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Sensory Integration Therapy for Cerebral Palsy - featured November 5, 2010

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Sensory Integration Therapy for Cerebral Palsy

By: Kimberley Powell

Using SI Therapy to Treat Children with SI Dysfunction
© Kimberley Powell, Nov 30, 2008

Unusual responses to sensory stimuli are common and prominent in children with cerebral palsy.

For most children, the process of sensory integration develops naturally and helps the child to learn new skills and explore the environment. For some children, however, this development does not progress along the usual course and results in difficulties in learning, behaviour and/or attention.

Sensory Integrative Dysfunction (SID, also called sensory processing disorder) is a neurological disorder causing difficulties with processing information from the five senses (vision, auditory, touch, olfaction, and taste), the sense of movement (vestibular system), and/or the positional sense (proprioception). Those who have sensory integration dysfunction may be unable to respond to certain sensory information by planning and organizing what needs to be done in an appropriate and automatic manner.

Developed by Jean Ayres, Ph.D., OTR, sensory integration therapy (SIT) is a treatment approach that aims to provide the child with graded sensory experiences matched with a “just right challenge,” an activity that requires the child to give an adaptive response. SIT is an active therapy; the child must be motivated by and engaged in the activities. Activities usually involve the use of large pieces of equipment such as big balls, trampolines, etc. which provide intense proprioceptive, vestibular and tactile experiences. The child is encouraged to explore the equipment and the therapist sets up the activities and the environment to challenge the child to use his/her sensory input to organize an appropriate or adaptive response. Therapy is individualized to meet the child's specific needs for development.

The Sensory Integration Room

A sensory integration room is designed to make the child want to run into it and play. During sensory integration therapy, the child interacts one-on-one with the occupational therapist and performs an activity that combines sensory input with motion. In the formative stages, everything in the environment in which a child is placed will be absorbed and this helps form lasting behavioural patterns that a child will carry into adulthood.

The child is guided through all of these activities in a way that is stimulating and challenging. The focus of sensory integration therapy is helping children with autism combine appropriate movements with input they get from the different senses.

By providing sensory integration therapy, occupational therapists are able to supply the vital sensory input and experiences that children with SID need to grow and learn. The sensory integrative approach is guided by one important aspect-the child's motivation in selection of the activities. By allowing children to be actively involved, and explore activities that provide sensory experiences, children become more mature and efficient at organizing sensory information.

What Parents Can Do at Home

Parents can help their child by realizing that play is an important part of their child's development. A parent can integrate sensory integration into the home by providing many different opportunities for a child to move in different ways and feel different things. A swing set, for example, can be a form of sensory integration therapy, as can a ball pit or a lambskin rug.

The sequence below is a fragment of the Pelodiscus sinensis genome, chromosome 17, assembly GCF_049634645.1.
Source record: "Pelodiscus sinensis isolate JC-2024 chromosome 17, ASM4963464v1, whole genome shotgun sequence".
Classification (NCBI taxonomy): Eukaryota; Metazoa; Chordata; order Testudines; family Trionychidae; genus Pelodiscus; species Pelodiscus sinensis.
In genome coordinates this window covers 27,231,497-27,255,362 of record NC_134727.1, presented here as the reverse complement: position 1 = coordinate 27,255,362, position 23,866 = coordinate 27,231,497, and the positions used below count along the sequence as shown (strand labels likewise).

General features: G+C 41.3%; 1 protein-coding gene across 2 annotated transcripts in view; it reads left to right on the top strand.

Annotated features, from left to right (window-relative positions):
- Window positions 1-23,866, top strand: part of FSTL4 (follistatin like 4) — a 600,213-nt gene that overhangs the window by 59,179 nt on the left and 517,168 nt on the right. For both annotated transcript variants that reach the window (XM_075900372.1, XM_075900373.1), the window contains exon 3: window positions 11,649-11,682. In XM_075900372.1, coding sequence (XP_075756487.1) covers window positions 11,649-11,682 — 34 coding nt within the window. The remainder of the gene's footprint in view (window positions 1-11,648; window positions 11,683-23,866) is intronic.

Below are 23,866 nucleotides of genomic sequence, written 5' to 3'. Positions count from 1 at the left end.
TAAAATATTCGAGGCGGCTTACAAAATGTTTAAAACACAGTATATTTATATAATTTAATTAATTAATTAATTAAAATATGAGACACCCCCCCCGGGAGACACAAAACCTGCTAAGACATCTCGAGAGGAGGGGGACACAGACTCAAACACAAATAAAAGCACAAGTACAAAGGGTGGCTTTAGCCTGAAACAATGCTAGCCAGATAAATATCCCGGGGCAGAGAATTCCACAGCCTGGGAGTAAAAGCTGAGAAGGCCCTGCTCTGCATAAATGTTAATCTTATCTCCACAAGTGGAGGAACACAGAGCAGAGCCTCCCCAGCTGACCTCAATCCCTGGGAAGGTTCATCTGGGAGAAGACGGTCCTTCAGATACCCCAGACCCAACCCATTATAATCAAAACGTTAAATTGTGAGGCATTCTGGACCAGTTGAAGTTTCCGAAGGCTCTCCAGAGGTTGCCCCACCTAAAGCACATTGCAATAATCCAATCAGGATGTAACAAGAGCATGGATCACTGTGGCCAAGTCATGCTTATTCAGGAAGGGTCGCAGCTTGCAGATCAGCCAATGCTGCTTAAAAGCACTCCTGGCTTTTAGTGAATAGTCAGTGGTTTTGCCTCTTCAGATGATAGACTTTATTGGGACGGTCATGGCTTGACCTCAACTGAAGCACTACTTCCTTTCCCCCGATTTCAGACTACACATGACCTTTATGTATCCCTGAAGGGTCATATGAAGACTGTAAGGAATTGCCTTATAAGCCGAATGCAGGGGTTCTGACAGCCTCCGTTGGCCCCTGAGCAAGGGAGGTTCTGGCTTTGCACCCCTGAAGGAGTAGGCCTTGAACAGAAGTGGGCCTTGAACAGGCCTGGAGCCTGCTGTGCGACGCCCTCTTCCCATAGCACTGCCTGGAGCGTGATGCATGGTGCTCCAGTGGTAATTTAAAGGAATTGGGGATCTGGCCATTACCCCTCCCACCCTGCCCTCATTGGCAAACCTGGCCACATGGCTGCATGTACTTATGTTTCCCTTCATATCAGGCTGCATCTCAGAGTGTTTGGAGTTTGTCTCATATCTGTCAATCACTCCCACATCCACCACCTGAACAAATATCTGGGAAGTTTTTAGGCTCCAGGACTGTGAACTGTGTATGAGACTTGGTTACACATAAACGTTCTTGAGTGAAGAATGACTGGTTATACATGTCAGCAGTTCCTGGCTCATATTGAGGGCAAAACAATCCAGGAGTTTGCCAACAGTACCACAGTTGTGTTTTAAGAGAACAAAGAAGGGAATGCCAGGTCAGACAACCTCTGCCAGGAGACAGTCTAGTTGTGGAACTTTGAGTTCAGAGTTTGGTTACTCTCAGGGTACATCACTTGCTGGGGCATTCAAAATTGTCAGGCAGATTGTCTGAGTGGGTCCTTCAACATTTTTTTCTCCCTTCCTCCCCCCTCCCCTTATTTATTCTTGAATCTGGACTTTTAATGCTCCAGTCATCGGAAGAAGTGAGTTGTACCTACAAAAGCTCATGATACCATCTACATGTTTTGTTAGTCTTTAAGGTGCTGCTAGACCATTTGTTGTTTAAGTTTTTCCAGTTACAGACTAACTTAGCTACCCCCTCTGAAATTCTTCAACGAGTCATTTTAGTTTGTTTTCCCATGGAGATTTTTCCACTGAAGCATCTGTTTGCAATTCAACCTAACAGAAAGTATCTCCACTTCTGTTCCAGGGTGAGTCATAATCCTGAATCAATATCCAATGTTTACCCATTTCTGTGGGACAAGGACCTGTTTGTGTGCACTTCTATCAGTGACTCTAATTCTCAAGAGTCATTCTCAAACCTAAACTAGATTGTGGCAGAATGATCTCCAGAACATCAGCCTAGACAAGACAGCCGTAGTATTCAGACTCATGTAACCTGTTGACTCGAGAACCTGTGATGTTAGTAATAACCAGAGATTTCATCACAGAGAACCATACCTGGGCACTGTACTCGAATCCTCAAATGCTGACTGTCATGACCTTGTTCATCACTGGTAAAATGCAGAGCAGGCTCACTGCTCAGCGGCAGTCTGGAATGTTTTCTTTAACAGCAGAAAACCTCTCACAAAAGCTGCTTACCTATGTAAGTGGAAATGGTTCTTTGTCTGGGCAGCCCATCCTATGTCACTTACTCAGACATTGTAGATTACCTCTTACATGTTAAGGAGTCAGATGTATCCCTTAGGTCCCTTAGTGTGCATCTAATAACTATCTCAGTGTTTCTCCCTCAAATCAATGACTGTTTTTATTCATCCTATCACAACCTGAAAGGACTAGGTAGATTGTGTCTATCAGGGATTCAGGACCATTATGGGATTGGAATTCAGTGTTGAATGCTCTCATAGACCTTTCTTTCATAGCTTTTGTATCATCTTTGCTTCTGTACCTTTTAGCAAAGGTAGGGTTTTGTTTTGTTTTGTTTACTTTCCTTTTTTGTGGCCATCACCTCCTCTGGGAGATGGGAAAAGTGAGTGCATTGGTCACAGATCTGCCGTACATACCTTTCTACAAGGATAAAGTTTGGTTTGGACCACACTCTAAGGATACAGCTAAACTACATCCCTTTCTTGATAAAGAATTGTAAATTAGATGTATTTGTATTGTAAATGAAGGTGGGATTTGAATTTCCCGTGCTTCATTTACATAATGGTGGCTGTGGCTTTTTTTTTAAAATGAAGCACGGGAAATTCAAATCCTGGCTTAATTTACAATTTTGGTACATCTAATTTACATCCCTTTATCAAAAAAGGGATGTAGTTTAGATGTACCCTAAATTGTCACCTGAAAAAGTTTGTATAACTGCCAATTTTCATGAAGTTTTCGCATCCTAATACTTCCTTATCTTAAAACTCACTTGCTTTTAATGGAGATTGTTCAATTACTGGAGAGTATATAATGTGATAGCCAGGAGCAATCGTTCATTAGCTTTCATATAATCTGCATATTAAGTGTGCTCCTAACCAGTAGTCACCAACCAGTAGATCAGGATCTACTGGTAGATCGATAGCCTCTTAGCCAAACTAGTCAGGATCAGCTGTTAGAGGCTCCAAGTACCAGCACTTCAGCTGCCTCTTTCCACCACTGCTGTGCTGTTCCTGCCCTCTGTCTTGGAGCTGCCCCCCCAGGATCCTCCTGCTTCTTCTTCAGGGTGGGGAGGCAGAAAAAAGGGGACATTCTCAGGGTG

Addressing sensory issues may be a very long process. Sensory integration therapy strives to improve the child’s ability to respond to information from the senses and it appears to help many individuals with cerebral palsy. For a child to fully benefit from sensory integration therapy, the experience should be initiated at an early age. After all, the way a child behaves or interacts influences how individuals will interact with them. A child with sensory integration dysfunction may feel insecure in completing daily tasks because of their uncertainty of the environment. Sensory integrative dysfunction is generally not a visible disability; therefore a child may be treated unfairly.

The copyright of the article Sensory Integration Therapy for Cerebral Palsy in Disabilities is owned by Kimberley Powell. Permission to republish Sensory Integration Therapy for Cerebral Palsy in print or online must be granted by the author in writing.

We have published this article with the express permission of Kimberly Powell

Our Featured Author: Kimberley Powell

Kim Powell holds a Master’s Degree in Speech & Language Pathology as well as certificates in reading Braille, Applied Studies in Fetal Alcohol Spectrum Disorder, Child Psychology, Acquired Brain Injuries, oral deaf education and Child abuse.

Over the years, Kim has had the opportunity to work with children with Down syndrome, cerebral palsy, autism, acquired brain injuries & fetal alcohol spectrum disorder. During her free time, Kim volunteers at her local Children’s Aid Society, sits on the Fetal Alcohol Spectrum Disorder (FASD) committee for Resources for Exceptional Children and works as a child abuse prevention educator for the Red Cross. Kim values the opportunity to work with so many children and help make a small difference in the lives of children and families. She continues to advocate for a system that will guarantee that every child/youth – regardless of geography, parental income and the level of challenge access to quality support services that respond to their individual needs.

Please support of Authors visit Kimberly Powell's blog HERE

Tags: Newsletter 5 November 2010 Sensory Motor Skills - Sensory Integration Sensory Processing Disorder OT Cerebral Palsy Article